By Assad Bhuglah
In 1997, eight leading Islamic countries with similar development levels, including Turkey, founded the Developing Eight Organization (D-8) to improve their respective positions in the world economy, create new opportunities in trade relations, become more influential in international decision-making mechanisms and raise life standards. Twenty years ago, a shared vision motivated the leaders of D-8 countries to establish this organisation to promote cooperation in the key areas of agriculture, industry, small and medium-sized enterprises, trade, transport, energy and tourism. However, the progress achieved so far falls short of their expectations.
The 9th D-8 summit titled, "Expanding Opportunities through Cooperation," was held in Istanbul on 20th October of this year. It was attended by various world leaders including Nigerian President Muhammadu Buhari, Azerbaijani President Ilham Aliyev, Pakistani Prime Minister Shahid Khaqan Abbasi, Iran's First Vice President Eshaq Jahangiri and Indonesia’s Vice President, Jusuf Kalla. The D-8 organization was formed in 1997 after then-Turkish Prime Minister Necmettin Erbakan's proposal to create an economic group consisting of eight emerging economies from the Muslim world, namely Bangladesh, Egypt, Indonesia, Iran, Malaysia, Nigeria, Pakistan and Turkey. Since its establishment, the D-8 has held nine summits. Istanbul hosted the recent summit to celebrate the 20th anniversary of the group. The D-8 is opening itself to more members.
President Erdoğan, in his keynote address stated that collaborating around the cherished ideals of peace, dialogue, justice, democracy and ending violence, the D-8 can stand against confrontation, hypocrisy, exploitation, discrimination and oppression. Turkey's desire to transform the D-8 into an effective international organization with real clout was reflected in Erdoğan's suggestion to cooperate and support African countries suffering from hunger and terrorism.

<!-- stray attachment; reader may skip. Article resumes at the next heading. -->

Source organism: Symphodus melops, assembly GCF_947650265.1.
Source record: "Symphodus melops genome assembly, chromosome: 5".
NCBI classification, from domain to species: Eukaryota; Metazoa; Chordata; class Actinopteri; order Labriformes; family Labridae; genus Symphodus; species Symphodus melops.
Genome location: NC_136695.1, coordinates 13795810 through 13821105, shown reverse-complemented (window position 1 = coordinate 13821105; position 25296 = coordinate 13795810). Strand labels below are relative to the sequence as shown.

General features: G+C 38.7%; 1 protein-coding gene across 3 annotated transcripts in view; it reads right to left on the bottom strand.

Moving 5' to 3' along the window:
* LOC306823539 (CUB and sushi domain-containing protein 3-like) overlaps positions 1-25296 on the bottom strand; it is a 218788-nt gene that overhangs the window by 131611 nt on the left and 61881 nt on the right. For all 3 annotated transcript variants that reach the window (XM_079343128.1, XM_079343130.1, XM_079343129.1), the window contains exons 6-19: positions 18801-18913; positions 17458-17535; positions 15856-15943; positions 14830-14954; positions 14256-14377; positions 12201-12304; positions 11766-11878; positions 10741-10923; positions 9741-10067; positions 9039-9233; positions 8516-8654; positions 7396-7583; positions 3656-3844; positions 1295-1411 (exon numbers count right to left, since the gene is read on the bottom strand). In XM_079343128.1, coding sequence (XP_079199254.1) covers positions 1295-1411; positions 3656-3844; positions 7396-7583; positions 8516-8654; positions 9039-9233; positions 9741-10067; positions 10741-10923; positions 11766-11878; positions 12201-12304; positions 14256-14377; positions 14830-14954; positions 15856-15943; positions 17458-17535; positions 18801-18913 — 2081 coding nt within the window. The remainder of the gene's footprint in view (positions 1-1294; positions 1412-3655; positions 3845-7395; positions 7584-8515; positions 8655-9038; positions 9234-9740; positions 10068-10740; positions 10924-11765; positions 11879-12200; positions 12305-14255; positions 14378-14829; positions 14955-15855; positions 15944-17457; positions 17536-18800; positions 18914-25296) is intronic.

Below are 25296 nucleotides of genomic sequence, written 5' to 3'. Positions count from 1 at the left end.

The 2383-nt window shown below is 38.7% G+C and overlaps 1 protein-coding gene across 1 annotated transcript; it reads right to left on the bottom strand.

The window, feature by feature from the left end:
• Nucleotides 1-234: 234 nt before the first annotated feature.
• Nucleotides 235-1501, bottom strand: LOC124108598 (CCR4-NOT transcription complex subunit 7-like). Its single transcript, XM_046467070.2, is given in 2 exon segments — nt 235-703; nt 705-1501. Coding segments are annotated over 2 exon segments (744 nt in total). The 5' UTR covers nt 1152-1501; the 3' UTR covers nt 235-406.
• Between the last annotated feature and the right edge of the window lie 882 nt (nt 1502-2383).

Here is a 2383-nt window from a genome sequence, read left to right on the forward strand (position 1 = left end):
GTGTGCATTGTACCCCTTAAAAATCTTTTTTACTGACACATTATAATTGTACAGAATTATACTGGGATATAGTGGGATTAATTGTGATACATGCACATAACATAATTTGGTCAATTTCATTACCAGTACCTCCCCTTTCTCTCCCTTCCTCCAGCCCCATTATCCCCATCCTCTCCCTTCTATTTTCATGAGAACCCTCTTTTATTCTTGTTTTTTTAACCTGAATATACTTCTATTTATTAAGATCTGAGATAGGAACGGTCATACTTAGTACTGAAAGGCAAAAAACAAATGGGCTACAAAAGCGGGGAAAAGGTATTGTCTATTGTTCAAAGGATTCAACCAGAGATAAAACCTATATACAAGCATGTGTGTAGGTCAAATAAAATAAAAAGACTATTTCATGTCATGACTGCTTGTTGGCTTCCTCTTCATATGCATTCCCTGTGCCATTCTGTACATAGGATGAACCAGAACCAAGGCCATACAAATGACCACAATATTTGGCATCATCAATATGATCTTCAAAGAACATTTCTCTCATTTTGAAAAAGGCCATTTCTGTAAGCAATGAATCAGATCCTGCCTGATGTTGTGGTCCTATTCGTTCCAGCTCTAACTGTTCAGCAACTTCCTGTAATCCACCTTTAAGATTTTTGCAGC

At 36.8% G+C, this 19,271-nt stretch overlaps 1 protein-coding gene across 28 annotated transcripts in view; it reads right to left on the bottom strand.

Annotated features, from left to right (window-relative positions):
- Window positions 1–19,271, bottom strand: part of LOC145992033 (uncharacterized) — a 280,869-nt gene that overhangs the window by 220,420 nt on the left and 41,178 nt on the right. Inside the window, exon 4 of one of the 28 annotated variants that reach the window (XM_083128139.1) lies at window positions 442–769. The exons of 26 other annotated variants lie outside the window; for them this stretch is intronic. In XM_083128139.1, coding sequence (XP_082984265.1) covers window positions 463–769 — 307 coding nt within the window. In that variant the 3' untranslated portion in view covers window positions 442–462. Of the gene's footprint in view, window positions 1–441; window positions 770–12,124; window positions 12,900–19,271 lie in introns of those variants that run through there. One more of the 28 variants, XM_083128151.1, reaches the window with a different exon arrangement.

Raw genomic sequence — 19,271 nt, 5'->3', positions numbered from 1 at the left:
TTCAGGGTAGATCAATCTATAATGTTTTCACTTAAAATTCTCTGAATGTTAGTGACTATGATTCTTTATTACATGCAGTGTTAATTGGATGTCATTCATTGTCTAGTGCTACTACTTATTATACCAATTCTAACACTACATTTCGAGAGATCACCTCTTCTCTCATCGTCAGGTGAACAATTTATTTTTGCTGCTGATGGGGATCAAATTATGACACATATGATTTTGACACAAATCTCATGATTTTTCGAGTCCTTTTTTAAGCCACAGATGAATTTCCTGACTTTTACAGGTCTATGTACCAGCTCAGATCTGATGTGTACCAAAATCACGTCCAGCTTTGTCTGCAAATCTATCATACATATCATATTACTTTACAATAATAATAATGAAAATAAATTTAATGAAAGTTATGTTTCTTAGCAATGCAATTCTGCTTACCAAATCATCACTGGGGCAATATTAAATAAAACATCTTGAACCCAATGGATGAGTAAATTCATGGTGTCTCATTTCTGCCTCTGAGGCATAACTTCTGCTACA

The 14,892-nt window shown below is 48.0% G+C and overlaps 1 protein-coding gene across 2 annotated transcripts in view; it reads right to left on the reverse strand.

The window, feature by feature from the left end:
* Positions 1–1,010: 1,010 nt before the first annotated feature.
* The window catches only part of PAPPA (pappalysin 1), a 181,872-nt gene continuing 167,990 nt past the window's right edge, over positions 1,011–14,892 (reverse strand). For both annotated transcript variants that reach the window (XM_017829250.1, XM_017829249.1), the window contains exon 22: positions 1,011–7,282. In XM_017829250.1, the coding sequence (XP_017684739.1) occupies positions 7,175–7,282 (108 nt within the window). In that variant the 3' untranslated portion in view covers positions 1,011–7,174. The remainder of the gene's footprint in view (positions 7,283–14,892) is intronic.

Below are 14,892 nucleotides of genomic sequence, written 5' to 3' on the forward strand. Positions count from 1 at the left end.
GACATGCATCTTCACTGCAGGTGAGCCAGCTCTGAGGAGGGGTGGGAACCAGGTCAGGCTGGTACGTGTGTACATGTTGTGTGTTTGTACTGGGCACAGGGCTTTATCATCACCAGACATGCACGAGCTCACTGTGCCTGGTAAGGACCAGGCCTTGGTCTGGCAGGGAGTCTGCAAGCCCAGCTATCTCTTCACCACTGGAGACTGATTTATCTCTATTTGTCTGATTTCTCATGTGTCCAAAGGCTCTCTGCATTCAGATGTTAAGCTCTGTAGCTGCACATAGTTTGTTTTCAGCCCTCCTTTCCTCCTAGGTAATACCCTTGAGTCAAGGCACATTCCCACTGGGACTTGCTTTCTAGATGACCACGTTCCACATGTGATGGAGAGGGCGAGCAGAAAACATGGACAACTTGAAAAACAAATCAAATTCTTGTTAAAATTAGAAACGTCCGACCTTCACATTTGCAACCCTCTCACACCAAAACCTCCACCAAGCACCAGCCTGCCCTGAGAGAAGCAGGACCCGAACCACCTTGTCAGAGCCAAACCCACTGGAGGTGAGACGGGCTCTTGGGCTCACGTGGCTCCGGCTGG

The cumulative gross domestic product (GDP) of D-8 countries is $3.7 billion as of 2017, with a total population of over 1 billion, 15 percent of the global population. Turkey and Indonesia are also members of the G20 – a group of the world's 20 biggest economies. Pakistan is a Nuclear power while Iran is on the verge of achieving it. Indonesia has the largest Muslim population, while Nigeria is a regional power in West Africa. If the D-8 countries succeed in conducting their trade ties in their own currencies, it would be a major sign of independence and an incredible symbol of economic cooperation. With young, dynamic populations, efficient and growing productive capacities, the D-8 has members that are working to become important global actors. However, the traditional powers of the West are playing all sorts of tricks to keep the less fortunate down. In the current global economic system, it is very hard for many countries to achieve the economic leap from developing to developed status. Figures indicate that only 13 countries out of 101 were able to shatter the glass ceiling that keep them down and risie to developed status between 1960 and 2008. Among the strategies used by Western forces to keep others down is to sow ethnic and sectarian violence and support proxy wars. The D-8 countries need to band together and develop their own strategies to counter threats and overcome the traps of economic retardation. Their economic development would necessitate investments in education, human resources and technology while following fiscal and monetary discipline. They also have to introduce alternative strategies like trading in local currencies to increase efficiency and make a difference.